I’ll take the second question first: PMA is a phorbol ester and will activate cells by turning on protein kinase C. For THP-1 cells it is used to make them more macrophage-like. I’m guessing they are M1 like in that situation but I haven’t used that model much so I don’t know for sure.

  5. Hi Anne my daughter and granddaughter both suffering with lymes disease and after much expense finding various doctors all over the Uk they have been advised taking M1 & M2 do you think this could help ? I’ll do appreciate your thoughts we are distraught and concerned as they have suffered since last July and unable to function. Work or attend kindergarten .. many thanks Gina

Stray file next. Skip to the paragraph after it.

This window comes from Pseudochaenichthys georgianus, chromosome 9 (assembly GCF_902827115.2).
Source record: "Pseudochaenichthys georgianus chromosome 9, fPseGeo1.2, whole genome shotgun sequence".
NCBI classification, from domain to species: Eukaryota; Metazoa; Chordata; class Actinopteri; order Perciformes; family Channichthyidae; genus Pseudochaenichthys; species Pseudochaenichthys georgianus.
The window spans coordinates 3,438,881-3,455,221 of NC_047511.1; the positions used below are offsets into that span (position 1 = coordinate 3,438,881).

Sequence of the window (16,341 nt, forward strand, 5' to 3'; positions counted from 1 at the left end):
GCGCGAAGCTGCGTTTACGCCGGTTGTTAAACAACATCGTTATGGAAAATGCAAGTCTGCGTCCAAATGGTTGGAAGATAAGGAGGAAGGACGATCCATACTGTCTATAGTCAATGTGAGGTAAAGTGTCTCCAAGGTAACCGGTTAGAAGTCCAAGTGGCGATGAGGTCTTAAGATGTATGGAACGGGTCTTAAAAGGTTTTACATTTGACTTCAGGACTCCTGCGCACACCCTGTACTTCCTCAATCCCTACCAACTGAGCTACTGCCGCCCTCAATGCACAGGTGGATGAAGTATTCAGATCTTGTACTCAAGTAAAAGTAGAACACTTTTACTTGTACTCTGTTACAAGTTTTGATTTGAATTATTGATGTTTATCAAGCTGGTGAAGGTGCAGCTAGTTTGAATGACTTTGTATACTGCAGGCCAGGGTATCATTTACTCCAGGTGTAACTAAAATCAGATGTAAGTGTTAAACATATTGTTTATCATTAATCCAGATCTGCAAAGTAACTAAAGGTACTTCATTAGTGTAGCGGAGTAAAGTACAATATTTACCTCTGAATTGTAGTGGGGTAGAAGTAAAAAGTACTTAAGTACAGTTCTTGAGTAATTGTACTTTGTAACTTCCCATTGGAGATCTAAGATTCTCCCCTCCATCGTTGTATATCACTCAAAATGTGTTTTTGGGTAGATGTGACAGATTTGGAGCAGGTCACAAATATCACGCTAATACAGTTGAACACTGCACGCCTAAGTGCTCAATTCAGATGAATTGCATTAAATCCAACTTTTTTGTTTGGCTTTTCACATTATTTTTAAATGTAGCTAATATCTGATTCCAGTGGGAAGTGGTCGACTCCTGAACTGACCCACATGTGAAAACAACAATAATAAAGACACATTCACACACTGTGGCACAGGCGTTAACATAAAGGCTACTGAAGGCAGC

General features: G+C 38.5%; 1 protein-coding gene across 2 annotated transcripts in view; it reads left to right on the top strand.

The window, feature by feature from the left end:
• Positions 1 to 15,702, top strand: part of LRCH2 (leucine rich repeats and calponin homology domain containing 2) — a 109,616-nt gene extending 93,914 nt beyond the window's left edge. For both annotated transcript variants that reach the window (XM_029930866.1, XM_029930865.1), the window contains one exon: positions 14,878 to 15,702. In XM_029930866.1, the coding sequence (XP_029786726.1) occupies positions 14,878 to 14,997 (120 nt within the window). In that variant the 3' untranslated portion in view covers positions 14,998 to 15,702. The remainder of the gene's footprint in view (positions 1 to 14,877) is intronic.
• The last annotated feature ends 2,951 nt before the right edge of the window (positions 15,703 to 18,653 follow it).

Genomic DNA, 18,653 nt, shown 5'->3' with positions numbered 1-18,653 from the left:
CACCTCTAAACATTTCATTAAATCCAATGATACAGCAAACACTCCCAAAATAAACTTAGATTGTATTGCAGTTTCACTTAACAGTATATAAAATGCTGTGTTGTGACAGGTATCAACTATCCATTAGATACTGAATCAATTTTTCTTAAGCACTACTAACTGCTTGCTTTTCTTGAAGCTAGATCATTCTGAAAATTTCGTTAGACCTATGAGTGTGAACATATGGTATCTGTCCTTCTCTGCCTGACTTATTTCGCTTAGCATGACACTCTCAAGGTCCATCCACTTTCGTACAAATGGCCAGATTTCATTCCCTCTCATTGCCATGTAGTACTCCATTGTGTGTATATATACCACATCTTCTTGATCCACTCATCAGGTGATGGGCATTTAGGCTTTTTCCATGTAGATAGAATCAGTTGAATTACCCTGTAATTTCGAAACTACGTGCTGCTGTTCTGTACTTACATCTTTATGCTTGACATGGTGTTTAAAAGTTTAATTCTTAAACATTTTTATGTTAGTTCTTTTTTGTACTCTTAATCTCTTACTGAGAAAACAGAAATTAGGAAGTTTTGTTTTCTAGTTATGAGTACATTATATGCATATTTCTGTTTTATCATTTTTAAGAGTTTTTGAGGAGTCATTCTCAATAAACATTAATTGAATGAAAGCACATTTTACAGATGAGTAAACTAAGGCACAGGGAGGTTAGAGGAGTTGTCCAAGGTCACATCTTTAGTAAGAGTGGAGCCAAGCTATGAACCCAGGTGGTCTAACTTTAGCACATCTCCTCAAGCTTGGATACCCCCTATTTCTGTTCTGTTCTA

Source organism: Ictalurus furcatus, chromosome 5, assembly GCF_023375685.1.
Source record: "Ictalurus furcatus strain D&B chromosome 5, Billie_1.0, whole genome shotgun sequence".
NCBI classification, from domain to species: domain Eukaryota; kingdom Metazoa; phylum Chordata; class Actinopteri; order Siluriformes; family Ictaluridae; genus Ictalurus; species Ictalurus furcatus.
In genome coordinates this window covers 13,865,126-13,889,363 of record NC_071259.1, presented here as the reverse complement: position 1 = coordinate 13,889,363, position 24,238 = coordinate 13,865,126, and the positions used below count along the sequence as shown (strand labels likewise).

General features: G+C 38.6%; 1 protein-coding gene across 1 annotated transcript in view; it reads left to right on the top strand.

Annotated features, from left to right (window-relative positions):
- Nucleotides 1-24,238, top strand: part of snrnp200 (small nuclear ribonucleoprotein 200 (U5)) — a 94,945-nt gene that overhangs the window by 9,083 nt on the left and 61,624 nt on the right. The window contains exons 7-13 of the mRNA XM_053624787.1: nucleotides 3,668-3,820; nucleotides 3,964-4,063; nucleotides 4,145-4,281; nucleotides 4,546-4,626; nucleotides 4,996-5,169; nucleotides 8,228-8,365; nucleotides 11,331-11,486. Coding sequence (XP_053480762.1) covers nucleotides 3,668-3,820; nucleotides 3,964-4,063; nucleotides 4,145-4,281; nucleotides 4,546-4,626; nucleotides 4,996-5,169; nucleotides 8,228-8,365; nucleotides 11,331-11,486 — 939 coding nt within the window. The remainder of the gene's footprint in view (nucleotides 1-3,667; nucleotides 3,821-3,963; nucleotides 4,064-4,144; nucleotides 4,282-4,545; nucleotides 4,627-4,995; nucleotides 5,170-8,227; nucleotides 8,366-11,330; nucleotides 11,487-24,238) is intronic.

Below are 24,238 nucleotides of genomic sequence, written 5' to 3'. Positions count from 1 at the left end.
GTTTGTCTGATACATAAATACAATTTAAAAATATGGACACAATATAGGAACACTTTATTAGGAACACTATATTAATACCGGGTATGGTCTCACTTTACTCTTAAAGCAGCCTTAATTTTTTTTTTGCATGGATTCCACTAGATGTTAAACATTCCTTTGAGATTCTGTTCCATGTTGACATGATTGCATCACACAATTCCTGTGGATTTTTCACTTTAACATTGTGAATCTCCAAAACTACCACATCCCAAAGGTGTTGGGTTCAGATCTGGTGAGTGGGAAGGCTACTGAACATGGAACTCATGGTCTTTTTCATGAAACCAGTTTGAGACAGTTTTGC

• Hi Gina, sorry your daughter and granddaughter are having to cope with Lyme Disease. I am not a physician so I cannot give any advice on treatment. I have checked with the CDC and NIH resources and it seems that if a course of antibiotics does not resolve the problems it is difficult to know what to do. Consult with the best physicians you can find and hope for the best is all I can recommend. I wish you and your family the best of outcomes.

    • Polarization is affected by the extracellular signals received the macrophage. Cytokines, chemokines and pathogens all contribute signals that are then integrated into a phenotype.

    • I don’t have a good answer to that one. I would refer you to the literature. There may be a protein marker but I am not aware of one.